To qualify for the Frozen Shoulder syndrome study, patients must have unilateral idiopathic adhesive capsulitis of the shoulder with restricted range of motion in the affected shoulder for at least three months, but not more than 12 months. Following screening and determination of study eligibility, subjects will be assigned to four groups that vary in dosing (injection volume and concentration) or a fifth group receiving shoulder exercises only. Patients may receive up to three ultrasound-guided injections of varying doses of XIAFLEX (ranging from 0.29 mg to 0.58 mg in varying concentrations) separated by a minimum of 21 days and all patients will be instructed to perform home shoulder exercises. The study's primary endpoint is the change (degrees) from baseline to the day 92 follow-up in forward flexion (active) in the affected shoulder. Safety assessments, including immunogenicity testing, will be made during all study visits. More information on the study, including study sites participating in this trial, can be found at clinicaltrials.gov.
About Frozen Shoulder SyndromeFrozen Shoulder syndrome, also known as idiopathic adhesive capsulitis, is a common, prolonged, and painful disorder of diminished shoulder motion.(1) The full duration of the frozen stage of disease can last from 1 to 3.5 years with a mean of 30 months.(4) Increased capsular collagen thickening and subsequent capsular contraction in the glenohumeral joint is thought to cause restriction in both active and passive range of motion in the shoulder.(3) As the condition progresses, pain can become more severe and is accompanied by stiffness and decreased range of motion. The stiffening may increase to the point where the natural arm swing that accompanies normal gait is lost.(1) The most common treatments for Frozen Shoulder syndrome are long-term intensive physical therapy, corticosteroids, manipulation under anesthesia and/or arthroscopic release, but the long-term outcomes literature uses varying endpoints and each treatment has differing associated risks. Drugs are often used to manage associated pain, but none have been demonstrated to have an impact on Frozen Shoulder syndrome.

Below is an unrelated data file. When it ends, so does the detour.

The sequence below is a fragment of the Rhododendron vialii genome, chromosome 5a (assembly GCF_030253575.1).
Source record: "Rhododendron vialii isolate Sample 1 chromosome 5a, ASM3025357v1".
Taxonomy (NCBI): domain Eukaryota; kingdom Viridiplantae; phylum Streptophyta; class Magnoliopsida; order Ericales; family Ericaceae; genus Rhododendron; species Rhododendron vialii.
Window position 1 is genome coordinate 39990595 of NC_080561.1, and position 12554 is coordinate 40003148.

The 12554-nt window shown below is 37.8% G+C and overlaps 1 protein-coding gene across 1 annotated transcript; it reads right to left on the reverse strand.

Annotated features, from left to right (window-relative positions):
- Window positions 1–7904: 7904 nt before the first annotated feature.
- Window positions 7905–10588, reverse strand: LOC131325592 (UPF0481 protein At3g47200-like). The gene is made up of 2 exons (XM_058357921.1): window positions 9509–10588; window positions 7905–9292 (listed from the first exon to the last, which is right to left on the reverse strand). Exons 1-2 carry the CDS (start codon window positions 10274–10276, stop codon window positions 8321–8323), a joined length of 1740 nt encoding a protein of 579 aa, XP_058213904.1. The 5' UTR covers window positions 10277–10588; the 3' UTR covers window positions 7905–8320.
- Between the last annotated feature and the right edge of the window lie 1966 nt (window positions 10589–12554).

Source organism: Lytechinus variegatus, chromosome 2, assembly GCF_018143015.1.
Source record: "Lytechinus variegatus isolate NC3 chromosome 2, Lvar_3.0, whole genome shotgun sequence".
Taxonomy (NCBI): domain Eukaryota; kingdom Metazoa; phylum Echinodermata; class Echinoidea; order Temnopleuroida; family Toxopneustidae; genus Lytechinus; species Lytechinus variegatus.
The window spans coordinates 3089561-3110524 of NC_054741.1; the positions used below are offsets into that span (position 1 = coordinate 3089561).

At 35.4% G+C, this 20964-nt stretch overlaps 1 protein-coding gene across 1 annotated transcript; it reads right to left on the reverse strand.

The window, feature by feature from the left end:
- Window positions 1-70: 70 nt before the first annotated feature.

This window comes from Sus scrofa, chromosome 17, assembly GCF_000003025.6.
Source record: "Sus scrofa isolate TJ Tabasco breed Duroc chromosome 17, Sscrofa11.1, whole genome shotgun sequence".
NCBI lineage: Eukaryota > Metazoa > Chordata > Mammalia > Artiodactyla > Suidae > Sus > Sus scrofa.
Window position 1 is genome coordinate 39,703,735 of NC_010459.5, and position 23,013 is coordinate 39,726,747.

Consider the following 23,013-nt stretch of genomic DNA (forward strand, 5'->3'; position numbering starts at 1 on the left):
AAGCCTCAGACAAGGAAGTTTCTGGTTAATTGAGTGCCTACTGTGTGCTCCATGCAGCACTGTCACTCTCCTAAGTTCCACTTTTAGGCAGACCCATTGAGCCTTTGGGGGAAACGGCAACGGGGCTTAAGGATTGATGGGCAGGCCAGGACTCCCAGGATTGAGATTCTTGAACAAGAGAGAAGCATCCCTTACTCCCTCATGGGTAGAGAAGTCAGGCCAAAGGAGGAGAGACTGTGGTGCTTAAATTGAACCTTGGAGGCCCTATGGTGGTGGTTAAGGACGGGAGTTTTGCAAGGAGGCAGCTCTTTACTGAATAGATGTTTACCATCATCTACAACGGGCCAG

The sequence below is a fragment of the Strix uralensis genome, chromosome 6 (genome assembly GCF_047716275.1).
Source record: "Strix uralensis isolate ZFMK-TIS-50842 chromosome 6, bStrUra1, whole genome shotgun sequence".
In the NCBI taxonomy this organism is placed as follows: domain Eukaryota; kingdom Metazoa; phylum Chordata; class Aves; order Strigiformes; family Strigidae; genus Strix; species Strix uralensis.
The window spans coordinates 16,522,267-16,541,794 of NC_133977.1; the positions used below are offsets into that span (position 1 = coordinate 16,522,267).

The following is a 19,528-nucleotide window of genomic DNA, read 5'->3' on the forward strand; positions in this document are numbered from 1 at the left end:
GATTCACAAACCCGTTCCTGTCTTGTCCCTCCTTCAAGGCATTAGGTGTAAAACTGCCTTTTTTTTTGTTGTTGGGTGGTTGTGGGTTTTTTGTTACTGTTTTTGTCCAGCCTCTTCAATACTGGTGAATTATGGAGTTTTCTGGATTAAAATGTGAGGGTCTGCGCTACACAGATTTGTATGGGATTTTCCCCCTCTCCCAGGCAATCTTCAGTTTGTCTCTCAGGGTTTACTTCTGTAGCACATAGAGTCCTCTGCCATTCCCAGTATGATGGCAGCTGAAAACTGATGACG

Frozen Shoulder syndrome is estimated to affect approximately two percent of the general adult population(3) and has an increased incidence among patients with diabetes(5), Dupuytren's contracture, and thyroid disease. It tends to occur in a patient's fourth to sixth decade of life.(1) The condition occurs slightly more often in women than in men, often presents bilaterally and commonly affects the contralateral side years after onset of symptoms in the first shoulder, but it does not typically affect the same shoulder twice.(3)